A Charge to Struggling Churches (1)
Be watchful, stand firm in the faith, act like men, be strong. Let all that you do be done in love.
-1 Corinthians 16:13, 14
The Church in Corinth in the days of the Apostle Paul was a struggling church. Paul’s first letter to the believers there was intended to address problems that were threatening to tear the church apart and bring disgrace on the Gospel. Essentially, the Corinthians were guilty of two failures: they failed to obey the teaching of Scripture they had received, and they were beginning to go beyond what the Scriptures require or permit in certain ways. Schisms, scandals, lawsuits, misguided teaching on marriage and spiritual gifts, and a service of worship that had become a platform for parading individual “spirituality” – all these problems led the apostle to call the Corinthians to repent and return to the true teaching and practice of the Gospel of the Kingdom. Our text represents Paul’s concluding charge to Christians in Corinth and sums up his message for struggling churches in every age.
Such as ours. At one level, the Church in America would appear to be anything but struggling. Everywhere we look new churches are beginning, mega-churches are flourishing, older churches are holding their own, and a Christian subculture of music, media, and more is flourishing. Christian schools abound, and a wealth of resources is available for Christian parents who choose to school their children at home.
The numbers look pretty good, too, with nearly 72 million Americans professing to have been born again through the grace of our Lord Jesus Christ. Opportunities for Bible study, ministry activities, and mission can be engaged with a phone call in most communities, and, on any given Sunday, church parking lots would seem to indicate that all is well with the City of God in America.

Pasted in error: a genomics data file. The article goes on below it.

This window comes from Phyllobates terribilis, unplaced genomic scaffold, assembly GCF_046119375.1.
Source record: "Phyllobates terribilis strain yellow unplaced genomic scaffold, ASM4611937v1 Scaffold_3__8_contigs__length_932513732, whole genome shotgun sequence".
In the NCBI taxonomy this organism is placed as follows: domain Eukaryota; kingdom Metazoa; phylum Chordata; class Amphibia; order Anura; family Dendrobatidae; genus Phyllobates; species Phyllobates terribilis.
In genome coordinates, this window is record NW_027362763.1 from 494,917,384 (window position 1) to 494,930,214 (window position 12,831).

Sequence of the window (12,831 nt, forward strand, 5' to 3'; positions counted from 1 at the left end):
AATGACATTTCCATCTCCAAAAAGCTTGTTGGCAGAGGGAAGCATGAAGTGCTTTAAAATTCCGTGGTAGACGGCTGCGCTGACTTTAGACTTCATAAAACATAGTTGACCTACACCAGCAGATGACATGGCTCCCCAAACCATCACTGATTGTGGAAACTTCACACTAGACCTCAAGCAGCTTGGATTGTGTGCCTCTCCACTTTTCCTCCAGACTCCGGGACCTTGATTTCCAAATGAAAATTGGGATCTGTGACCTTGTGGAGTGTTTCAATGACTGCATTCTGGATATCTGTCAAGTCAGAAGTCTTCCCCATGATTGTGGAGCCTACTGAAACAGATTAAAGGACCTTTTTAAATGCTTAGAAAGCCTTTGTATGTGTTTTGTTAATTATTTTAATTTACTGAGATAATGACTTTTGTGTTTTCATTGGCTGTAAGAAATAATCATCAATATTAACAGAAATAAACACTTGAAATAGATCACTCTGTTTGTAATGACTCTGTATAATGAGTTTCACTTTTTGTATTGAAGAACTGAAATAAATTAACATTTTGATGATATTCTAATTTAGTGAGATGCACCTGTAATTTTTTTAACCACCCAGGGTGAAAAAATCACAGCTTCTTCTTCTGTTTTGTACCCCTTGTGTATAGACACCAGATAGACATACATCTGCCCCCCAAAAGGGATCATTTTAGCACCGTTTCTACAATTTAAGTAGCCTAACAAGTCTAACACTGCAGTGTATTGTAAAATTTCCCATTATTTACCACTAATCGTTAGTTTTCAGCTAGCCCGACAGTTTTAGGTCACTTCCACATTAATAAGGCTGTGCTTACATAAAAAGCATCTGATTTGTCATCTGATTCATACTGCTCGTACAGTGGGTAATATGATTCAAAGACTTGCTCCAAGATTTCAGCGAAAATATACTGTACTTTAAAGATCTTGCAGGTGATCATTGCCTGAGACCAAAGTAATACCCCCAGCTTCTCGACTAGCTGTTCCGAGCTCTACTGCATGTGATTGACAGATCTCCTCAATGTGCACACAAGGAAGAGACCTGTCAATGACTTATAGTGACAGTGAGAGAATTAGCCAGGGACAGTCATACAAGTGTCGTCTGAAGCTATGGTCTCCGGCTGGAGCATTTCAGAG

But this is an illusion. For wherever you look in the Church in America today, it’s not hard to find areas where the plain teaching of Scripture is being ignored, or at least, badly compromised, and the influence of the world and its man-centered ways is well-established and gaining ground. The Corinthians were struggling and knew it; that’s why they sent messengers to Paul, explaining the problems (some of which he’d already heard) and seeking his help in sorting things out.
But the American Church seems scarcely aware of its plight. While there are doubtless problems and disappointments in every church, most Christians would perhaps echo the sentiments of the Laodiceans in Revelation 3, “We are rich, we have prospered, and we need nothing.” But Jesus, I believe, would conclude otherwise.
The Church in America is struggling, struggling to find a niche for itself in the new world of postmodern relativism and individualism. Churches today are in danger of setting aside obedience to the plain teaching of Scripture, and seeking their welfare in the ways of the world. The outward appearance of success – strong numbers, smiling faces – suggests that we’re headed in the right direction. But the American Church is struggling, and we could stand to reflect deeply on Paul’s concluding charge to the Corinthians.
Start your own ViewPoint discussion group. This week’s series is available in a free downloadable format, suitable for personal or group study. Download the series, "A Charge to Struggling Churches". Click here: VP Kingdom Courage.
For more insight to this topic, get the book, Being the Body, by Charles Colson.
Or read the article, “God’s Vision for His Church,” by T. M. Moore.